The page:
You Might Be Breathing the Wrong Way
And now you’re probably like “great, another thing in my life I’m doing wrong.”
The good news? Unlike your other untold grievances, this one is pretty easy to fix.
The more doctors explore breathing as a form of illness prevention and therapy, the more they turn up evidence of its importance.
A 2015 study found that six months of breath training led to improvements in mental flexibility and cognitive function. A 2005 study found that two minutes of slow, controlled breathing led to a significant drop in blood pressure. And there is a bulk of research highlighting breath exercises’ ability to combat anxiety, depression, and stress.
So do all those cliche “just breath” posters actually hold the secret to a better life?
Kind of. But, the focus and importance is on how we breathe.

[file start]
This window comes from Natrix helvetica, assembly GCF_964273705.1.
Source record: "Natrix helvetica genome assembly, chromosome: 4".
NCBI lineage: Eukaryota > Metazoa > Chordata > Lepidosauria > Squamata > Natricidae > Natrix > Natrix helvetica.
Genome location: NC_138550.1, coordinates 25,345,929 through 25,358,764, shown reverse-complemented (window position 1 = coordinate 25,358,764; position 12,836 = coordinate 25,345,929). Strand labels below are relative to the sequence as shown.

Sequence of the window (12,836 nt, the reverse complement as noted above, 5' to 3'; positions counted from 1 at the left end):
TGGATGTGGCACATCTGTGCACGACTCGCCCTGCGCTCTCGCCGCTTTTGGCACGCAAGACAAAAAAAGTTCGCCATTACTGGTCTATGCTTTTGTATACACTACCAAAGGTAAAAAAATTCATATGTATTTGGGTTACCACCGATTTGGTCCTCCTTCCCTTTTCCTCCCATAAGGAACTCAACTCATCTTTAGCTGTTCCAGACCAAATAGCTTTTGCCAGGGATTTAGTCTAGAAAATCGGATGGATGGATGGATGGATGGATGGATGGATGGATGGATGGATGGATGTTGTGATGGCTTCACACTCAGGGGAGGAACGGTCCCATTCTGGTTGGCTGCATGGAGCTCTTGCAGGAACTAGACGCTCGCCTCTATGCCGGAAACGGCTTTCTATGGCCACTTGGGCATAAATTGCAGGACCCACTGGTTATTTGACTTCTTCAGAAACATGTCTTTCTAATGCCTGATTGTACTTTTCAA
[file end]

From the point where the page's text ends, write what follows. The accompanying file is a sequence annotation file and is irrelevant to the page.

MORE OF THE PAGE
Breathing is the only physiological function that is under our control, and slowing our breath has profound and immediate effects on our body.
A proper breath starts with gradual inhalation — think slow and steady — into the belly, followed by a gradual and complete exhale.
Emphasis on the complete exhale. Emptying our lungs has been shown to stimulate the vagus nerve. If you don’t know what this is, click the link, or just trust us…
While a single breath this way can be helpful, research shows that a breathing rate of around 5 breaths per minute for a sustained period of time (depending on your comfort level) is the sweet spot.
You might sense a theme here 😉 but just like anything important, breathing takes practice. Spending time each day, even just a few minutes, will allow you to train yourself in adopting a proper breathing technique.